Solomon v. Keiser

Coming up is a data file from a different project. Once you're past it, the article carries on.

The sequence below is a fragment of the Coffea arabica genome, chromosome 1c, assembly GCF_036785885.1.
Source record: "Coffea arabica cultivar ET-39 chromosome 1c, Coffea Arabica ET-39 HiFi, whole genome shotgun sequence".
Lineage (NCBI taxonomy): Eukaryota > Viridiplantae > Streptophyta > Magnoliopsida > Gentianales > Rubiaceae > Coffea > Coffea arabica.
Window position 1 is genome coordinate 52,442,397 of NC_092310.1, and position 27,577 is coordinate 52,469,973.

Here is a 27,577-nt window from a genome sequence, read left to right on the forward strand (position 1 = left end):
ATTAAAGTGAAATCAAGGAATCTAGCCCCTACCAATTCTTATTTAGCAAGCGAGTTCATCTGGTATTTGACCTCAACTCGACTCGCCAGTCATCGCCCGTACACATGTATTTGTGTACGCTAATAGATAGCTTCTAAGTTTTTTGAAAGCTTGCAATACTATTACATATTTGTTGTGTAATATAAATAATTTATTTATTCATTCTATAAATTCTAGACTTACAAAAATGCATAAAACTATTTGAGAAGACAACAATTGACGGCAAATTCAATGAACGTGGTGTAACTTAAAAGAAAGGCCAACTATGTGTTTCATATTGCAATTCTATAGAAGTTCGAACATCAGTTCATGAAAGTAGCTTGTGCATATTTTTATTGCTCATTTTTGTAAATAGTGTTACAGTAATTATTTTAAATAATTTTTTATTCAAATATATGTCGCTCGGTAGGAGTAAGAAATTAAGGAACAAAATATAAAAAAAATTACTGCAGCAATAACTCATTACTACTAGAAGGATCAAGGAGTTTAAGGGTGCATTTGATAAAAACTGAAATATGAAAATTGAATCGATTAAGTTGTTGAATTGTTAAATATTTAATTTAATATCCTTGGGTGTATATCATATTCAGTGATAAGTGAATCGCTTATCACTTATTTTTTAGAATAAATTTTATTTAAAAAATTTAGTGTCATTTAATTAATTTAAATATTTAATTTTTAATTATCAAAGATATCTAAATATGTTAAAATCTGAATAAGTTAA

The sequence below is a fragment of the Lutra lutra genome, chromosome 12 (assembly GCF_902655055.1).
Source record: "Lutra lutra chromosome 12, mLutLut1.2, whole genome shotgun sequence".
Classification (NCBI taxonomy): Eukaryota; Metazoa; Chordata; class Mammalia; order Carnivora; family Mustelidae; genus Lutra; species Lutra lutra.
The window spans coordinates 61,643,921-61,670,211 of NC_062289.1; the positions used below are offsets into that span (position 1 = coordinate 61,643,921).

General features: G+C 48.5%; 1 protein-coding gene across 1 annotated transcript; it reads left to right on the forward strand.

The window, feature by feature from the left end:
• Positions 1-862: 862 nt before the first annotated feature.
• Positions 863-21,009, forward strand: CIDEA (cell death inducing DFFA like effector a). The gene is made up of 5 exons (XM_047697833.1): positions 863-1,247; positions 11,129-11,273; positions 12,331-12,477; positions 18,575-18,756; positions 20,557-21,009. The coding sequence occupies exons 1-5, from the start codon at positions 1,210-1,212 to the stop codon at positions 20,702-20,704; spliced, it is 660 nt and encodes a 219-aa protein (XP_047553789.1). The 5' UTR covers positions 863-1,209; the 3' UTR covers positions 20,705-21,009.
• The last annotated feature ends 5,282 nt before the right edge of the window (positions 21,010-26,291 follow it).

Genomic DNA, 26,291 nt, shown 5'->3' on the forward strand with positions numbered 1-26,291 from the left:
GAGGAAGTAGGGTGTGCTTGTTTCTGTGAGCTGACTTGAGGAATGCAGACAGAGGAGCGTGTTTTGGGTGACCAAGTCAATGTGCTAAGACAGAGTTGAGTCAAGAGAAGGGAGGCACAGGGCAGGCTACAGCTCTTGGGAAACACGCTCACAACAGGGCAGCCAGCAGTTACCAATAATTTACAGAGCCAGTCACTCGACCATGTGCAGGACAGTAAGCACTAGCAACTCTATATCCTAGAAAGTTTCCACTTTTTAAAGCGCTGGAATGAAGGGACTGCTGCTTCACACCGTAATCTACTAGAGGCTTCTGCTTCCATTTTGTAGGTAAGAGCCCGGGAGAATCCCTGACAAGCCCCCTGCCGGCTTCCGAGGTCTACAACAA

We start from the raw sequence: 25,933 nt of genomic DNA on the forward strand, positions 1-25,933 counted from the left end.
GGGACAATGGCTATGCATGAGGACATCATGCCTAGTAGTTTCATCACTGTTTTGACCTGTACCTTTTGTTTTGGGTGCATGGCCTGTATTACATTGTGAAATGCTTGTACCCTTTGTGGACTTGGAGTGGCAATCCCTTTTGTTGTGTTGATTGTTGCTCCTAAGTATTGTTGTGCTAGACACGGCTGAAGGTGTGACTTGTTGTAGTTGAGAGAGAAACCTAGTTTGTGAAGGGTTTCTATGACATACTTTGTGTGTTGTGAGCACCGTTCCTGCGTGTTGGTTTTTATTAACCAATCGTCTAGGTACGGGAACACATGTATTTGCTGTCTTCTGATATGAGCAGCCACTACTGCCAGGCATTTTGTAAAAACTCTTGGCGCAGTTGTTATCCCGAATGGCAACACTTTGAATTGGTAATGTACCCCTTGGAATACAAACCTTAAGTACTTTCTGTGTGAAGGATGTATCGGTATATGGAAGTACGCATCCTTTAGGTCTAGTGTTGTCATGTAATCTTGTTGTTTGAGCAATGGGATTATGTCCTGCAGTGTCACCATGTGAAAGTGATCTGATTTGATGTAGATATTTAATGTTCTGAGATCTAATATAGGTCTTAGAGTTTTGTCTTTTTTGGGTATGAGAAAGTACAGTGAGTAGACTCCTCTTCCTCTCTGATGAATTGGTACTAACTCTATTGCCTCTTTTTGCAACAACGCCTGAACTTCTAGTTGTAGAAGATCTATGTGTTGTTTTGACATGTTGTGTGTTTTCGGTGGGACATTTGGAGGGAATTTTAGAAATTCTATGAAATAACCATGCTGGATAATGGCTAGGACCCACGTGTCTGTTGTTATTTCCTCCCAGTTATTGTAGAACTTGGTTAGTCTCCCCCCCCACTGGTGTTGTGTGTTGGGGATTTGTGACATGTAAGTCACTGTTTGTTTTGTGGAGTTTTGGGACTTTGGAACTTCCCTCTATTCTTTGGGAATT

In Solomon v. Keiser, 212 Conn. 741, 562 A.2d 524 (1989) judgment had been rendered in accordance with a stipulated agreement requiring the plaintiff to deposit money in an escrow account for the purchase of real property owned by the defendant. Solomon v. Keiser, supra, 212 Conn. at 743. Six months later, a dispute arose as to the terms of the stipulated agreement. Id. After the parties failed to settle, the trial court returned the case to the docket and granted the plaintiff's motion to release the escrow fund. Id., at 742. In an articulation, the court stated that by returning the escrow funds to the plaintiff, it intended to "recreate and maintain that status quo prior to the stipulated judgment so that the trial de novo . . . would resolve the case once and for all." (Internal quotation marks omitted.) Id., at 744. We dismissed the defendant's appeal from the trial court's order for lack of a final judgment. Id., at 744-45. The Court granted the defendant's petition for certification to appeal on the issue of whether we had erred in dismissing the appeal after the trial court had opened and set aside a stipulated judgment and authorized the release of a previously ordered escrow fund. Id., at 745. The Court reversed this court's dismissal of the appeal and remanded the case to this court for further proceedings on the ground that the defendant's claim that the court lacked authority to open the judgment was immediately appealable. Id., at 747-48. Although the plaintiff had never filed a motion to open the judgment, the Supreme Court viewed the trial court's actions as having the same effect. Id., at 747. The court specifically noted the plaintiff's admission that the trial court's ruling on the escrow fund was "comparable" to opening the judgment. Id.